Romney’s Whopper on Job Creation at Bain

<a href="http://motherjones.com/mojo/2011/11/www.flickr.com/photos/mittromney/6288854997/sizes/z/in/photostream">Mitt Romney</a>/Flickr

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At Saturday’s GOP presidential debate, Mitt Romney, questioned about his record at Bain Capital, doubled-down on the claim that the firm created 100,000 net jobs. “In the business I had, we invested in over 100 different businesses and net-net, taking out the ones where we lost jobs and those that we added, those businesses have now added over 100,000 jobs,” he told George Stephanopolous. It’s an impressive figure, but one that turns out to have little basis in reality. Factcheck.org considered the evidence on Thursday:

When we asked the Romney camp for support, spokesman Eric Fehrnstrom sent us a list of jobs added at three companies in which Bain had invested, saying that these three examples alone created over 100,000 jobs: Staples, which had 89,000 employees as of Dec. 31, 2010; The Sports Authority, which had 15,000 employees as of July 2011; and Domino’s, which has added 7,900 jobs since 1999.

That’s hardly a rigorous analysis of jobs gained and lost at companies Bain backed. And does Romney deserve credit for all of those jobs? Bain was but one of several investors in The Sports Authority, which was launched with the monetary help of William Blair Venture Partners, Phillips-Smith and Marquette Venture Partners. Not to mention the work of founding executives at the company, such as CEO Jack A. Smith.

Plus, Kmart owned the company for about five years starting in 1990. Does Kmart get credit for whatever job growth occurred then? In 2006, the private equity firm Leonard Green & Partners acquired Sports Authority. Does Bain, and Romney, still get credit for jobs created after the company is bought or sold years later?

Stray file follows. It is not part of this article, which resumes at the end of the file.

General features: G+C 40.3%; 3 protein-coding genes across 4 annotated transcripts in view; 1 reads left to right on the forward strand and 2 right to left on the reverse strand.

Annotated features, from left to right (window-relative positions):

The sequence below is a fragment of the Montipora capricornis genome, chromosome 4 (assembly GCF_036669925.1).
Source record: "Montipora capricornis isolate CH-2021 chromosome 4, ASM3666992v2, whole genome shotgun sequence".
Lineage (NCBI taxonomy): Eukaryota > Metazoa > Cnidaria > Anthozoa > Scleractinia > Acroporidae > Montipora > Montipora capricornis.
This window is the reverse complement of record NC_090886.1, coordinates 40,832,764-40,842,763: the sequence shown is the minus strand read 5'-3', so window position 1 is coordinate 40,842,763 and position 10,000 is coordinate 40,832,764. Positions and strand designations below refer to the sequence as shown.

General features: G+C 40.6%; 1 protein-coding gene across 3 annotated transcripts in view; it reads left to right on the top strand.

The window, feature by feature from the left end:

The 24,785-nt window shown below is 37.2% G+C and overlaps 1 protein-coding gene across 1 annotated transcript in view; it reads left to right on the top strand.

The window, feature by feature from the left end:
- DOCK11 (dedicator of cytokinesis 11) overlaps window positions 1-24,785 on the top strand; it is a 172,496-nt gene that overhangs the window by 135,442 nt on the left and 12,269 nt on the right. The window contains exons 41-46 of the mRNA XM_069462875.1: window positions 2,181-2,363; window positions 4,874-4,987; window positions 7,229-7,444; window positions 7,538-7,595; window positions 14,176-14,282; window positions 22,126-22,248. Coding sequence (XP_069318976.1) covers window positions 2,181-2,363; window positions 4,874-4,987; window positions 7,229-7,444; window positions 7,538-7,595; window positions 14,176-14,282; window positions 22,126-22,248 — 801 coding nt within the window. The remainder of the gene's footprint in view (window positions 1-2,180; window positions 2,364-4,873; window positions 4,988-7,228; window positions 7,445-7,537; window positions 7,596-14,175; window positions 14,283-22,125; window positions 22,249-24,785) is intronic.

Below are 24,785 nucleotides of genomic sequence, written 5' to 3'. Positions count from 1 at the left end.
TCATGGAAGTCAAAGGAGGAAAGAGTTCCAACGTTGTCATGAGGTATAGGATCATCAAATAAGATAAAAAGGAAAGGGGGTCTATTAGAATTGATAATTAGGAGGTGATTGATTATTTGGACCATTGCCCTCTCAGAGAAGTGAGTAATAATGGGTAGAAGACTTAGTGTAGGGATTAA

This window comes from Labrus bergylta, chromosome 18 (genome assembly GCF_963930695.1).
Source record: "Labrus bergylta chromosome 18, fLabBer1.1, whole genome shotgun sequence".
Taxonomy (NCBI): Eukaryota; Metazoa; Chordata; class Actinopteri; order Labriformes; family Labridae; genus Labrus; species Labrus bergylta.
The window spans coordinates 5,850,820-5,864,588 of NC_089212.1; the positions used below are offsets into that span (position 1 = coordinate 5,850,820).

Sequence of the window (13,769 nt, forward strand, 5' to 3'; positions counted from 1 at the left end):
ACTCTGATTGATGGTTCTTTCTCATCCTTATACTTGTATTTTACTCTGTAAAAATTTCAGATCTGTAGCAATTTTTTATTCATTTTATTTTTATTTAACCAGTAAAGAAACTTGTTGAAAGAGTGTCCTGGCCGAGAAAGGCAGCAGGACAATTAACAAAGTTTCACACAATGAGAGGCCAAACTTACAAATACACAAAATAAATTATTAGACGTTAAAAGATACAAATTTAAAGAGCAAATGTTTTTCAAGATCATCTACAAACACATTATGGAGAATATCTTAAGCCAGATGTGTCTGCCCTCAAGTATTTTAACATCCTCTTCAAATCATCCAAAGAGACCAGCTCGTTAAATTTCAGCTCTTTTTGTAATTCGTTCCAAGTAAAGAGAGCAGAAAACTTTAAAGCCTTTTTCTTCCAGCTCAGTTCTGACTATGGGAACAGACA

And so on. The bottom line is that the 100,000 figure was not actually calculated; it was just a composite of a couple of data points, and there’s no evidence that it’s actually a “net” figure, according to Romney’s own campaign. When challenged on the accuracy of his figures by Stephanopolous, Romney told the audience they should just trust him: “I’m a good enough numbers guy to make sure I got both sides of that.”

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You expect the big picture, and it's our job at Mother Jones to give it to you. And right now, so many of the troubles we face are the making not of a virus, but of the quest for profit, political or economic (and not just from the man in the White House who could have offered leadership and comfort but instead gave us bleach).

In "News Is Just Like Waste Management," we unpack what the coronavirus crisis has meant for journalism, including Mother Jones’, and how we can rise to the challenge. If you're able to, this is a critical moment to support our nonprofit journalism with a donation: We've scoured our budget and made the cuts we can without impairing our mission, and we hope to raise $400,000 from our community of online readers to help keep our big reporting projects going because this extraordinary pandemic-plus-election year is no time to pull back.

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